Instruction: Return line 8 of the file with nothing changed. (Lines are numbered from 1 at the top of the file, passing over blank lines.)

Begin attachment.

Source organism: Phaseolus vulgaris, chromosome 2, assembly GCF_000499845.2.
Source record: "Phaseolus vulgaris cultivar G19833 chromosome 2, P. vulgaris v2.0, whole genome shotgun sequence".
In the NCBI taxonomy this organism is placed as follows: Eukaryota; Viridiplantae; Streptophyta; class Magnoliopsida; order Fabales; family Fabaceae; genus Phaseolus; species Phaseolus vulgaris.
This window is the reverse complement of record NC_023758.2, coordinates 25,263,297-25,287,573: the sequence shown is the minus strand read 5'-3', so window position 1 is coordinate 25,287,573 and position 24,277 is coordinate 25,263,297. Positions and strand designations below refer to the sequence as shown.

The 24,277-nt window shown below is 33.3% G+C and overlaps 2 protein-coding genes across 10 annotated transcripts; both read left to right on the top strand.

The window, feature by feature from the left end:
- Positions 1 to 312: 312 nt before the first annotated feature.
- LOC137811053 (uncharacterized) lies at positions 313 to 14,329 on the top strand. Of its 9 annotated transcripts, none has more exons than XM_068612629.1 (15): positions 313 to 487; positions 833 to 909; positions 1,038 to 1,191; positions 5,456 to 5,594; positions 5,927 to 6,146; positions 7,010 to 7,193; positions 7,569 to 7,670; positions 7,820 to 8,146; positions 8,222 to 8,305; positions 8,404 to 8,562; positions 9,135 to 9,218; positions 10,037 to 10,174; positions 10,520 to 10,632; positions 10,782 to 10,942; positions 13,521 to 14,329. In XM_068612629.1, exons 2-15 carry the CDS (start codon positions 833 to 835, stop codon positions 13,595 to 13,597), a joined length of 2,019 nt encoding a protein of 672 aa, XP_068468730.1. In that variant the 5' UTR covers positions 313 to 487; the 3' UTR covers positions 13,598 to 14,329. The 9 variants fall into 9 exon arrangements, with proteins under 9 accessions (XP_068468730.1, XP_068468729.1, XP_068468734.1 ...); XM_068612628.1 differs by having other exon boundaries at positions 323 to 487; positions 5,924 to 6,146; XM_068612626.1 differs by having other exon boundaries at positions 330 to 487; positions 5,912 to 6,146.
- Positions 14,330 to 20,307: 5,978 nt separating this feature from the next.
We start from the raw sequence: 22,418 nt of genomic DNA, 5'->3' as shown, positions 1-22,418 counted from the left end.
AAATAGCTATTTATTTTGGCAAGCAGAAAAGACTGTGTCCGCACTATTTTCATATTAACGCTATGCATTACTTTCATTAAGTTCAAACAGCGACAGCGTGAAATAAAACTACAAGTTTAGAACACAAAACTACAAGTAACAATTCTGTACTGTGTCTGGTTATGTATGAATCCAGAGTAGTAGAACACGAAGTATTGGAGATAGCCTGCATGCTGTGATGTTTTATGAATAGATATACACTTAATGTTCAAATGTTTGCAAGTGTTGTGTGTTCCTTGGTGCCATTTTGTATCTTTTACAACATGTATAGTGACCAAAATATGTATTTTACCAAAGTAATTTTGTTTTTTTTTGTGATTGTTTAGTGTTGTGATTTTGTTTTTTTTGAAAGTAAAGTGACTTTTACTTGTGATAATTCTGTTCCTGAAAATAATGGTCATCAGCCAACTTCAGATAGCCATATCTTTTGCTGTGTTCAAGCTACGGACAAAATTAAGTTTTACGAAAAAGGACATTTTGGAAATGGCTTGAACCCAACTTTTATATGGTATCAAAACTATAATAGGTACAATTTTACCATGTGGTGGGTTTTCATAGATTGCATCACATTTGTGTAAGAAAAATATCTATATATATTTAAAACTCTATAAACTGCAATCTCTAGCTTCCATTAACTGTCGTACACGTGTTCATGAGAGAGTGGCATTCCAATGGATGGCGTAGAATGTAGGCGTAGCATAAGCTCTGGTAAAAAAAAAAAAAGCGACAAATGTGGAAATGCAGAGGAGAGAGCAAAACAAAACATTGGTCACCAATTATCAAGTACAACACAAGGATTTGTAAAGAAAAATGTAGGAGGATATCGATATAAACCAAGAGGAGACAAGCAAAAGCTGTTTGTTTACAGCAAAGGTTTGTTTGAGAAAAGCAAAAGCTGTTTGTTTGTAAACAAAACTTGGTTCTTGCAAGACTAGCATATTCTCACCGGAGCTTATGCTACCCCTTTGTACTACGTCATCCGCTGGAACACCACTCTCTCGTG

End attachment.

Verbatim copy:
- LOC137811053 (uncharacterized) lies at positions 313 to 14,329 on the top strand. Of its 9 annotated transcripts, none has more exons than XM_068612629.1 (15): positions 313 to 487; positions 833 to 909; positions 1,038 to 1,191; positions 5,456 to 5,594; positions 5,927 to 6,146; positions 7,010 to 7,193; positions 7,569 to 7,670; positions 7,820 to 8,146; positions 8,222 to 8,305; positions 8,404 to 8,562; positions 9,135 to 9,218; positions 10,037 to 10,174; positions 10,520 to 10,632; positions 10,782 to 10,942; positions 13,521 to 14,329. In XM_068612629.1, exons 2-15 carry the CDS (start codon positions 833 to 835, stop codon positions 13,595 to 13,597), a joined length of 2,019 nt encoding a protein of 672 aa, XP_068468730.1. In that variant the 5' UTR covers positions 313 to 487; the 3' UTR covers positions 13,598 to 14,329. The 9 variants fall into 9 exon arrangements, with proteins under 9 accessions (XP_068468730.1, XP_068468729.1, XP_068468734.1 ...); XM_068612628.1 differs by having other exon boundaries at positions 323 to 487; positions 5,924 to 6,146; XM_068612626.1 differs by having other exon boundaries at positions 330 to 487; positions 5,912 to 6,146.